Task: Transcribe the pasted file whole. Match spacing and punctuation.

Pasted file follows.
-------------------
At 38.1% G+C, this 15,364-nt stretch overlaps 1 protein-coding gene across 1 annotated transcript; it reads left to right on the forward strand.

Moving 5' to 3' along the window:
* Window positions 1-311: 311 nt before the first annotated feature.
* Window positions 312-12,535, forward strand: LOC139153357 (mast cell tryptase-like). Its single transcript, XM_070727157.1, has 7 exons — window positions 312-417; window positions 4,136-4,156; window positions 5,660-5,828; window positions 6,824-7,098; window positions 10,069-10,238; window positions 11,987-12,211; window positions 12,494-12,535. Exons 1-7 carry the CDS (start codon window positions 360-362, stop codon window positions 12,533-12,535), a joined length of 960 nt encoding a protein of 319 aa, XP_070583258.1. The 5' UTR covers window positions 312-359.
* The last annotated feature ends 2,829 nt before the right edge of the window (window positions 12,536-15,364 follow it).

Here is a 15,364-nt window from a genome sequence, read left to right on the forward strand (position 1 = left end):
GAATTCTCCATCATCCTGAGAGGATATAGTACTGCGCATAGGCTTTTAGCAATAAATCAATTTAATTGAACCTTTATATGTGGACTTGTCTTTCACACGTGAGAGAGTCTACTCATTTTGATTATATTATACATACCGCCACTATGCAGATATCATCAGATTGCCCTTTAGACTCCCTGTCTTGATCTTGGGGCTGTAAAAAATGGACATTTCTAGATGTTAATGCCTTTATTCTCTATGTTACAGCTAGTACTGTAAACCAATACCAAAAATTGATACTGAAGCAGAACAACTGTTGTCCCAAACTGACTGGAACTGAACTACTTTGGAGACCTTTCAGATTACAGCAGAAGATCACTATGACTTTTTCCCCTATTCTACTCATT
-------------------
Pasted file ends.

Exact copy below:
At 38.1% G+C, this 15,364-nt stretch overlaps 1 protein-coding gene across 1 annotated transcript; it reads left to right on the forward strand.

Moving 5' to 3' along the window:
* Window positions 1-311: 311 nt before the first annotated feature.
* Window positions 312-12,535, forward strand: LOC139153357 (mast cell tryptase-like). Its single transcript, XM_070727157.1, has 7 exons — window positions 312-417; window positions 4,136-4,156; window positions 5,660-5,828; window positions 6,824-7,098; window positions 10,069-10,238; window positions 11,987-12,211; window positions 12,494-12,535. Exons 1-7 carry the CDS (start codon window positions 360-362, stop codon window positions 12,533-12,535), a joined length of 960 nt encoding a protein of 319 aa, XP_070583258.1. The 5' UTR covers window positions 312-359.
* The last annotated feature ends 2,829 nt before the right edge of the window (window positions 12,536-15,364 follow it).

Here is a 15,364-nt window from a genome sequence, read left to right on the forward strand (position 1 = left end):
GAATTCTCCATCATCCTGAGAGGATATAGTACTGCGCATAGGCTTTTAGCAATAAATCAATTTAATTGAACCTTTATATGTGGACTTGTCTTTCACACGTGAGAGAGTCTACTCATTTTGATTATATTATACATACCGCCACTATGCAGATATCATCAGATTGCCCTTTAGACTCCCTGTCTTGATCTTGGGGCTGTAAAAAATGGACATTTCTAGATGTTAATGCCTTTATTCTCTATGTTACAGCTAGTACTGTAAACCAATACCAAAAATTGATACTGAAGCAGAACAACTGTTGTCCCAAACTGACTGGAACTGAACTACTTTGGAGACCTTTCAGATTACAGCAGAAGATCACTATGACTTTTTCCCCTATTCTACTCATT